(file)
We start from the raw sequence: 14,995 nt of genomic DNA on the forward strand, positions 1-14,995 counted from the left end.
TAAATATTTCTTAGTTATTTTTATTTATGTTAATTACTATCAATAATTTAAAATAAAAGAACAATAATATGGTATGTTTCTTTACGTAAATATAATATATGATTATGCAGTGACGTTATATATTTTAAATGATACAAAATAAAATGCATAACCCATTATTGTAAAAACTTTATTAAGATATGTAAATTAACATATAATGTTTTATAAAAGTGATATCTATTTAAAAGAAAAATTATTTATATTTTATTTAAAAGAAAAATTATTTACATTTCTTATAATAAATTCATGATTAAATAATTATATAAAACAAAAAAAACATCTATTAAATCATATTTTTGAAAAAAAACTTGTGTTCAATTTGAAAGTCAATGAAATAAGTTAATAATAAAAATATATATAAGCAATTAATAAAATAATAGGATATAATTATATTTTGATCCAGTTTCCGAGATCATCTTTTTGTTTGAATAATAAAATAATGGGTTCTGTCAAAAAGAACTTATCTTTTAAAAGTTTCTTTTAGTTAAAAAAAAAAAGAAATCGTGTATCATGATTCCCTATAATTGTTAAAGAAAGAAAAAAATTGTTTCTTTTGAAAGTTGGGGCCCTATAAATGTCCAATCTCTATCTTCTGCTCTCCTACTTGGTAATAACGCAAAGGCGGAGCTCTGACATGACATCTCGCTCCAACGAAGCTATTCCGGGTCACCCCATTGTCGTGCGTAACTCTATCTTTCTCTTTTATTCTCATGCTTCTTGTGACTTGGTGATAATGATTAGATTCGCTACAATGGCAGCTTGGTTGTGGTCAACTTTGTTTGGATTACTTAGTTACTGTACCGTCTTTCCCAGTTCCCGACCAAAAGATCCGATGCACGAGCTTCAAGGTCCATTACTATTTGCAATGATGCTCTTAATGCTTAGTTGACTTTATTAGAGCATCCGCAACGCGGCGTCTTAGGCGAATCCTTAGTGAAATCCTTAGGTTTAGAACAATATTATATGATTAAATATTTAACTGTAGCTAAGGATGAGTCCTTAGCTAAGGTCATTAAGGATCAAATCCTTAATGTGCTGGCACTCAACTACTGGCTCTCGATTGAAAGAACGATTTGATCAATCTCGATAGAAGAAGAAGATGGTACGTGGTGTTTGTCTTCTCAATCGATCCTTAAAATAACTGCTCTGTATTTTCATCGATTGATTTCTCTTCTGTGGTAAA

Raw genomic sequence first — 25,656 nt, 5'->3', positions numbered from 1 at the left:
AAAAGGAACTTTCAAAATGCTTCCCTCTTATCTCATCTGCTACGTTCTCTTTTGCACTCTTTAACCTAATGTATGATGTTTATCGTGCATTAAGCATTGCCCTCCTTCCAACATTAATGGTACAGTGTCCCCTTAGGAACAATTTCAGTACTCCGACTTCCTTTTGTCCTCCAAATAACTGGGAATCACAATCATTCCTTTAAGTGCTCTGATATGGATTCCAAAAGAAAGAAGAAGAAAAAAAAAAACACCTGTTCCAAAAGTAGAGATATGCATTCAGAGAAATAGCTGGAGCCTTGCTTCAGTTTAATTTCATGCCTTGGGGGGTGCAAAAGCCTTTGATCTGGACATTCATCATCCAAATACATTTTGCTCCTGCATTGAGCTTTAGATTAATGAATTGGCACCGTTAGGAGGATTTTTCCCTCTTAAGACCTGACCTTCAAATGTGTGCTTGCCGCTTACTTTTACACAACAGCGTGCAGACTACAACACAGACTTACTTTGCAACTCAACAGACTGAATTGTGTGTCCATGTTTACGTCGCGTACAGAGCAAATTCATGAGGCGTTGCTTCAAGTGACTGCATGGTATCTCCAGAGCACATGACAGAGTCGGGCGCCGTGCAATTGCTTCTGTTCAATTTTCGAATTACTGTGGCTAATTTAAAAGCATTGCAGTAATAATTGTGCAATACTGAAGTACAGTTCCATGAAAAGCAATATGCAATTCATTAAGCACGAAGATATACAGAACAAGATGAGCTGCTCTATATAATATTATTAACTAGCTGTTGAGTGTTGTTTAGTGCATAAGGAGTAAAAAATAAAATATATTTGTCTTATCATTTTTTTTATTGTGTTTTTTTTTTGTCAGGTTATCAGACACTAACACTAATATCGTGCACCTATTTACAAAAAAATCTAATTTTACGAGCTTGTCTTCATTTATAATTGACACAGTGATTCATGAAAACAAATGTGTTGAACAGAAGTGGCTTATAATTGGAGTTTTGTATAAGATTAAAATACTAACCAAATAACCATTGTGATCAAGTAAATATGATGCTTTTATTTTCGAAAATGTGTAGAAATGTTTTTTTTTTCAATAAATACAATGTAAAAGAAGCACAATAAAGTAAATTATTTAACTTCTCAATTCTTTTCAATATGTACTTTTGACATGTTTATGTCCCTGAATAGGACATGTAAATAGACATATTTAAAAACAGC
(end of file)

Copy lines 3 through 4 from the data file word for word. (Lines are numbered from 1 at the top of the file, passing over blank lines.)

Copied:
Raw genomic sequence first — 25,656 nt, 5'->3', positions numbered from 1 at the left:
AAAAGGAACTTTCAAAATGCTTCCCTCTTATCTCATCTGCTACGTTCTCTTTTGCACTCTTTAACCTAATGTATGATGTTTATCGTGCATTAAGCATTGCCCTCCTTCCAACATTAATGGTACAGTGTCCCCTTAGGAACAATTTCAGTACTCCGACTTCCTTTTGTCCTCCAAATAACTGGGAATCACAATCATTCCTTTAAGTGCTCTGATATGGATTCCAAAAGAAAGAAGAAGAAAAAAAAAAACACCTGTTCCAAAAGTAGAGATATGCATTCAGAGAAATAGCTGGAGCCTTGCTTCAGTTTAATTTCATGCCTTGGGGGGTGCAAAAGCCTTTGATCTGGACATTCATCATCCAAATACATTTTGCTCCTGCATTGAGCTTTAGATTAATGAATTGGCACCGTTAGGAGGATTTTTCCCTCTTAAGACCTGACCTTCAAATGTGTGCTTGCCGCTTACTTTTACACAACAGCGTGCAGACTACAACACAGACTTACTTTGCAACTCAACAGACTGAATTGTGTGTCCATGTTTACGTCGCGTACAGAGCAAATTCATGAGGCGTTGCTTCAAGTGACTGCATGGTATCTCCAGAGCACATGACAGAGTCGGGCGCCGTGCAATTGCTTCTGTTCAATTTTCGAATTACTGTGGCTAATTTAAAAGCATTGCAGTAATAATTGTGCAATACTGAAGTACAGTTCCATGAAAAGCAATATGCAATTCATTAAGCACGAAGATATACAGAACAAGATGAGCTGCTCTATATAATATTATTAACTAGCTGTTGAGTGTTGTTTAGTGCATAAGGAGTAAAAAATAAAATATATTTGTCTTATCATTTTTTTTATTGTGTTTTTTTTTTGTCAGGTTATCAGACACTAACACTAATATCGTGCACCTATTTACAAAAAAATCTAATTTTACGAGCTTGTCTTCATTTATAATTGACACAGTGATTCATGAAAACAAATGTGTTGAACAGAAGTGGCTTATAATTGGAGTTTTGTATAAGATTAAAATACTAACCAAATAACCATTGTGATCAAGTAAATATGATGCTTTTATTTTCGAAAATGTGTAGAAATGTTTTTTTTTTCAATAAATACAATGTAAAAGAAGCACAATAAAGTAAATTATTTAACTTCTCAATTCTTTTCAATATGTACTTTTGACATGTTTATGTCCCTGAATAGGACATGTAAATAGACATATTTAAAAACAGC